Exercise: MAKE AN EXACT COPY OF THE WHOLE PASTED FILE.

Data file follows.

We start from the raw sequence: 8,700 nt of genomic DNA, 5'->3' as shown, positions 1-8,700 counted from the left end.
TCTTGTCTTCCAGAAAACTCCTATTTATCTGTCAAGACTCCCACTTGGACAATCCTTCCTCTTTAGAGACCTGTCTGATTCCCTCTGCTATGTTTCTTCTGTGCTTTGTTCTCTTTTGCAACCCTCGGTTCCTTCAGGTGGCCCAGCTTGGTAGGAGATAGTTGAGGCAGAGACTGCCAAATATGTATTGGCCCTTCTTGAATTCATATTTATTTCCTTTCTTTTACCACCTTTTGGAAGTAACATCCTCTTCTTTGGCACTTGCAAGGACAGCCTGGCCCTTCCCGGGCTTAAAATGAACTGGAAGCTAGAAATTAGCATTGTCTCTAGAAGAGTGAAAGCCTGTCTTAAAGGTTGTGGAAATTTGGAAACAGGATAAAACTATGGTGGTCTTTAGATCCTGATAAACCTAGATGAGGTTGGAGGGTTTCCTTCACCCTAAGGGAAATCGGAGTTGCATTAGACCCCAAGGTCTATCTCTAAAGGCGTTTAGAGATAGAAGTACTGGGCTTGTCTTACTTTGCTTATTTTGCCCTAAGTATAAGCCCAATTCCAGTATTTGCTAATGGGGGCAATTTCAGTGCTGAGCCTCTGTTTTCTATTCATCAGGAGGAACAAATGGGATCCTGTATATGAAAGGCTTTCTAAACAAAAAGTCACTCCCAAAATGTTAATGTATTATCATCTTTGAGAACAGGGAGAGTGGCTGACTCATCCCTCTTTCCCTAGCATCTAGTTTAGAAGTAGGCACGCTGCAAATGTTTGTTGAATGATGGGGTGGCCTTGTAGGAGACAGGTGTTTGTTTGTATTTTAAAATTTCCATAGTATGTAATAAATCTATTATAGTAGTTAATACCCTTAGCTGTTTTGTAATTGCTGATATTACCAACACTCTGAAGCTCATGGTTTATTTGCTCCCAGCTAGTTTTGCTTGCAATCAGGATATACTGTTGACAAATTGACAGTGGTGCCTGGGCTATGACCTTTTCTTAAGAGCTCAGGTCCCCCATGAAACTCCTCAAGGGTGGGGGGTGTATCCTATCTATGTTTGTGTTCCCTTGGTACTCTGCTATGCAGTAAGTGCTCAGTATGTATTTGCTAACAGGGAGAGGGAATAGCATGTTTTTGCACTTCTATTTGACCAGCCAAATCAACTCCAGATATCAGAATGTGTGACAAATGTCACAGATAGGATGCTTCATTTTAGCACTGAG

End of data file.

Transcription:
We start from the raw sequence: 8,700 nt of genomic DNA, 5'->3' as shown, positions 1-8,700 counted from the left end.
TCTTGTCTTCCAGAAAACTCCTATTTATCTGTCAAGACTCCCACTTGGACAATCCTTCCTCTTTAGAGACCTGTCTGATTCCCTCTGCTATGTTTCTTCTGTGCTTTGTTCTCTTTTGCAACCCTCGGTTCCTTCAGGTGGCCCAGCTTGGTAGGAGATAGTTGAGGCAGAGACTGCCAAATATGTATTGGCCCTTCTTGAATTCATATTTATTTCCTTTCTTTTACCACCTTTTGGAAGTAACATCCTCTTCTTTGGCACTTGCAAGGACAGCCTGGCCCTTCCCGGGCTTAAAATGAACTGGAAGCTAGAAATTAGCATTGTCTCTAGAAGAGTGAAAGCCTGTCTTAAAGGTTGTGGAAATTTGGAAACAGGATAAAACTATGGTGGTCTTTAGATCCTGATAAACCTAGATGAGGTTGGAGGGTTTCCTTCACCCTAAGGGAAATCGGAGTTGCATTAGACCCCAAGGTCTATCTCTAAAGGCGTTTAGAGATAGAAGTACTGGGCTTGTCTTACTTTGCTTATTTTGCCCTAAGTATAAGCCCAATTCCAGTATTTGCTAATGGGGGCAATTTCAGTGCTGAGCCTCTGTTTTCTATTCATCAGGAGGAACAAATGGGATCCTGTATATGAAAGGCTTTCTAAACAAAAAGTCACTCCCAAAATGTTAATGTATTATCATCTTTGAGAACAGGGAGAGTGGCTGACTCATCCCTCTTTCCCTAGCATCTAGTTTAGAAGTAGGCACGCTGCAAATGTTTGTTGAATGATGGGGTGGCCTTGTAGGAGACAGGTGTTTGTTTGTATTTTAAAATTTCCATAGTATGTAATAAATCTATTATAGTAGTTAATACCCTTAGCTGTTTTGTAATTGCTGATATTACCAACACTCTGAAGCTCATGGTTTATTTGCTCCCAGCTAGTTTTGCTTGCAATCAGGATATACTGTTGACAAATTGACAGTGGTGCCTGGGCTATGACCTTTTCTTAAGAGCTCAGGTCCCCCATGAAACTCCTCAAGGGTGGGGGGTGTATCCTATCTATGTTTGTGTTCCCTTGGTACTCTGCTATGCAGTAAGTGCTCAGTATGTATTTGCTAACAGGGAGAGGGAATAGCATGTTTTTGCACTTCTATTTGACCAGCCAAATCAACTCCAGATATCAGAATGTGTGACAAATGTCACAGATAGGATGCTTCATTTTAGCACTGAG